WASHINGTON — The Reagan Administration warned Friday that the still-unfinished omnibus trade package that began to take final form the previous night still needs major surgery before President Reagan will sign it.
House-Senate conferees, resolving some major differences between House and Senate versions of the trade bill, generally opted for less protectionist provisions than the more extreme sections of the two bills. But Administration officials who reviewed the conferees' action the morning after found their effort wanting.
"The consensus was that they didn't finish, that nobody knows exactly what they did, and whatever they did, nobody likes it," said one official who asked not to be named. "A number of issues are still open, and there's a lot of drafting to be done. It's not a finished process yet."
Finds It Objectionable
White House spokesman Marlin Fitzwater, briefing reporters traveling with Reagan to California for a 10-day vacation, said that the Administration still finds the bill objectionable enough to veto unless the conferees make further modifications.
Fitzwater singled out provisions of the bill that would restrict presidential discretion in responding to charges of unfair trade practices, punish Japan's Toshiba Corp. for a subsidiary's sale of militarily useful technology to the Soviets and require 60-day notices in advance of plant closings and layoffs.
"We still have grave reservations about several of the provisions, including plant closings, Toshiba, presidential authority and some of the mandatory retaliatory provisions," Fitzwater said.
"If substantial changes aren't made . . . " he added, "the President's senior advisers will recommend a veto."
Earlier, U.S Trade Representative Clayton K. Yeutter said that Congress had "jettisoned a lot of undesirable things" from the trade bill. "The question is whether they jettisoned enough, and we need a couple of days to assess that."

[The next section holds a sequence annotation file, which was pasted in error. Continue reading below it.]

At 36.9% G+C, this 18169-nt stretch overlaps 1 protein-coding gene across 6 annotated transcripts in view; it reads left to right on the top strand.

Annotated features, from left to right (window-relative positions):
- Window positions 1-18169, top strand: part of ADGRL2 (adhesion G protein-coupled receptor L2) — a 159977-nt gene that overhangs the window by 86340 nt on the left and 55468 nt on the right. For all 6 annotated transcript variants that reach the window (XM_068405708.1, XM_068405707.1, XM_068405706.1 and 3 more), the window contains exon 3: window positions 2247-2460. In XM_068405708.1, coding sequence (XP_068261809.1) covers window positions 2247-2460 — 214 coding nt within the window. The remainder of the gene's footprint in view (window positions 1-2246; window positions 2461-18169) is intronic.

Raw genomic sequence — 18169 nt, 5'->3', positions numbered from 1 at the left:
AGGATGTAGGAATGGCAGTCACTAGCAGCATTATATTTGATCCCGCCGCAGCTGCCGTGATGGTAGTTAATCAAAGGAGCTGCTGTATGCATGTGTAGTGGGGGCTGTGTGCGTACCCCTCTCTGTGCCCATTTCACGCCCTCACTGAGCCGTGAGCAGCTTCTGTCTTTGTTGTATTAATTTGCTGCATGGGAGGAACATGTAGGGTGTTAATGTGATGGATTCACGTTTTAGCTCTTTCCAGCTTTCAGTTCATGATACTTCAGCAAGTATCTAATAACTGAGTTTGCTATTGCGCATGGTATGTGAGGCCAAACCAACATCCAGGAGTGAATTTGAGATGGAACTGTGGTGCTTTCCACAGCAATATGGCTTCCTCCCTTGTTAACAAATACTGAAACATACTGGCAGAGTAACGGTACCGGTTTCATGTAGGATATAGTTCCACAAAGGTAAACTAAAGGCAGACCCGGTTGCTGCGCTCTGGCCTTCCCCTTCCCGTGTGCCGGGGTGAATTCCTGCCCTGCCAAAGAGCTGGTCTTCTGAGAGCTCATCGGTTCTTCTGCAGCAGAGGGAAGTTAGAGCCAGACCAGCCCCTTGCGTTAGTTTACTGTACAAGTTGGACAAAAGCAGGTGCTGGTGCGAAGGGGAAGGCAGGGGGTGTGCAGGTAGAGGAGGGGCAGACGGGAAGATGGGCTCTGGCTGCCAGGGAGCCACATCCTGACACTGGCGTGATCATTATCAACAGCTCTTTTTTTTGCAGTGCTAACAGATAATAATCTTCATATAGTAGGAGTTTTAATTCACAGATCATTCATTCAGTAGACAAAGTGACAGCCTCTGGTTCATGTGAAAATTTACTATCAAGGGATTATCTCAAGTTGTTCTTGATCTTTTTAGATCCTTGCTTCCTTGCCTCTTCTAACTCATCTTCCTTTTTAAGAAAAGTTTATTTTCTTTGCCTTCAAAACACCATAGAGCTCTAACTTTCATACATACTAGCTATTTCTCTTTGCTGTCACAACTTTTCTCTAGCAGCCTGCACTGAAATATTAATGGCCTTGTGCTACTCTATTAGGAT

Divided Into 17 Panels
The House and Senate conferees on the bill had divided into 17 subcommittees, and two of the most important broke Thursday night for a 10-day Easter recess with their work unfinished.
Still in the balance is a complicated agricultural trade package and an effort by House Democrats to require foreigners to disclose their investments in U.S. companies and real estate.
Several sections of the bill that had been branded by the Administration as outright protectionism or as unacceptable challenges to presidential authority to conduct trade policy were softened or eliminated.
The amendment by Rep. Richard A. Gephardt (D-Mo.), targeting countries carrying trade surpluses with the United States for mandatory retaliation, was abandoned during Thursday night's bargaining. Also dropped was a House proposal to strip the President of final authority to decide whether to grant protection to industries claiming injury from foreign competition.